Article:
In a recent report by The Center for Media and Democracy, a lobbyist watchdog group, it has come to light that numerous tech firms including Microsoft Corporation (NASDAQ:MSFT) and Facebook Inc (NASDAQ:FB) have been contributing to a network of self-styled “free-market thinktanks” called the State Policy Network (SPN).

facebook microsoft

SPN’s policies

In actual fact, the SPN is a shadowy group of lobbyists whose policies include cutting taxes, opposing climate change regulations, advocating reductions in labor protections and the minimum wage, privatizing education, restricting voter rights and lobbying for the tobacco industry.

No matter your personal politics, at least one of these policies is certain to offend at least some of your personal sensibilities. If not, did I mention that the Koch brothers are major supporters of the network, which presently has a war chest of over $80 million annually?

SPN supported by Facebook, Microsoft and others

In addition to Facebook Inc (NASDAQ:FB) and Microsoft Corporation (NASDAQ:MSFT) the group is supported financially by AT&T Inc. (NYSE:T), Time Warner Cable Inc (NYSE:TWC), and Verizon Communications Inc. (NYSE:VZ) in the telecom industry as well as Philip Morris International Inc. (NYSE:PM) and GlaxoSmithKline plc (ADR) (NYSE:GSK) (LON:GSK).

Lisa Graves, the director of the Center for Media and Democracy, is surprised by the support both Facebook Inc (NASDAQ:FB) and Microsoft Corporation (NASDAQ:MSFT) have given ($99,000 each) the group given her belief that the SPN “…is at odds with science and common sense.”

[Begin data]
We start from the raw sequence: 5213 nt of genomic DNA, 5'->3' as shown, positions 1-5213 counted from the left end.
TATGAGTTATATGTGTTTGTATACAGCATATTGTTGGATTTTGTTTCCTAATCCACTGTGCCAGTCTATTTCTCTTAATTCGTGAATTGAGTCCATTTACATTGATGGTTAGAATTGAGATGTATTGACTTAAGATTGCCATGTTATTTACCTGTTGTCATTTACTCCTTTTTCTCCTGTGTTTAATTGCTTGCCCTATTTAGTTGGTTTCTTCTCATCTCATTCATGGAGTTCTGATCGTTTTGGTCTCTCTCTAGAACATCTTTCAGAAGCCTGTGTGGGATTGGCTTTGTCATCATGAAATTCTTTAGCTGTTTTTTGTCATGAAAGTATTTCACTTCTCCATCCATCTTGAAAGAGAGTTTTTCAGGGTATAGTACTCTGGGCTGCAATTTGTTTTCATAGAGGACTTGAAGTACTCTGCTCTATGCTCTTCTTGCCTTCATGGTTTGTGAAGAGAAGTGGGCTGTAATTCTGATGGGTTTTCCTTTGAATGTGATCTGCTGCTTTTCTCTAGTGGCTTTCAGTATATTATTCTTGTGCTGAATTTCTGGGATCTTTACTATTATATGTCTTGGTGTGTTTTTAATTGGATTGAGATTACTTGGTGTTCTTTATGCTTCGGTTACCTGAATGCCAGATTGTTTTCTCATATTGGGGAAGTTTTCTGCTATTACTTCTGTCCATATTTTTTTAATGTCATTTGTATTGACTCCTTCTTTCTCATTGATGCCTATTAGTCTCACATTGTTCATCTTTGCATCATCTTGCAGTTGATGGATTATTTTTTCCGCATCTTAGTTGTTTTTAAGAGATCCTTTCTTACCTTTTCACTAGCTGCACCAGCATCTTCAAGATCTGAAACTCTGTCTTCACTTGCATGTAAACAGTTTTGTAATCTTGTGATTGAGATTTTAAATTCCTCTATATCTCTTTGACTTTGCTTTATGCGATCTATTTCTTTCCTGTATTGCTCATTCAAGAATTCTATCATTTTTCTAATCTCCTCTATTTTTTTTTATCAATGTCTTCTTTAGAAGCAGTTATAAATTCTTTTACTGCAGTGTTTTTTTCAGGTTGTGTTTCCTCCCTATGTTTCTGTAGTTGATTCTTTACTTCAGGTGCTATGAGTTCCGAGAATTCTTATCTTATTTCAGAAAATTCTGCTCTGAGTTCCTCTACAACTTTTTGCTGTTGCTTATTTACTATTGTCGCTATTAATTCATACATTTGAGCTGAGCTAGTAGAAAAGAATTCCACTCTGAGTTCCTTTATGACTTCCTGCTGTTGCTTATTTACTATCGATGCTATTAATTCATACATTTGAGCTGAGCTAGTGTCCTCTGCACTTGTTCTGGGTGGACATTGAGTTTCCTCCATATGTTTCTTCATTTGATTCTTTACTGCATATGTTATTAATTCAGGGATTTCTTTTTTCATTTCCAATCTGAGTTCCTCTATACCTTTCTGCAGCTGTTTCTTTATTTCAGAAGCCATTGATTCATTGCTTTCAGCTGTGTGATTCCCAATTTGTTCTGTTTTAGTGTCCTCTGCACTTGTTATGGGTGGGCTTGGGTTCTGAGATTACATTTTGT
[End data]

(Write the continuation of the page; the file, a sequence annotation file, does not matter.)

Free market think-tanks

Tracie Sharp, the president of SPN, has refuted these claims, claiming the group was dedicated to providing “state-based, free-market think tanks with the academic and management resources required to run a non-profit institution”. Each of its 64 member think tanks are “fiercely independent, choosing to manage their staff, pick their own research topics and educate the public on those issues they deem most appropriate for their state.”

According to Gordon Lafer, a professor at the University of Oregon, “This looks like scholarship from local organizations, but in fact it is neither – neither scholarship, nor local.”

Lafer’s research has shown a pattern of attacks on organized labor, efforts to expand the use of child labor, cut the minimum wage, reduce unemployment benefits, and to make it harder for workers to sue employers for sex or race discrimination.

The U.K.’s Guardian asked a number of the companies mentioned to explain their support of the SPN, but as of today only Microsoft responded to the paper’s requests for comment.

Microsoft’s statement for supporting SPN

In a statement, a spokesperson for Microsoft Corporation (NASDAQ:MSFT) said: “As a large company, Microsoft has great interest in the many policy issues discussed across the country. We have a longstanding record of engaging with a broad assortment of groups on a bipartisan basis, both at the national and local level. In regard to State Policy Network, Microsoft has focused our participation on their technology policy work group because it is valuable forum to hear various perspectives about technology challenges and to share potential solutions.”

Or in layman’s terms, we always play both sides of the political spectrum.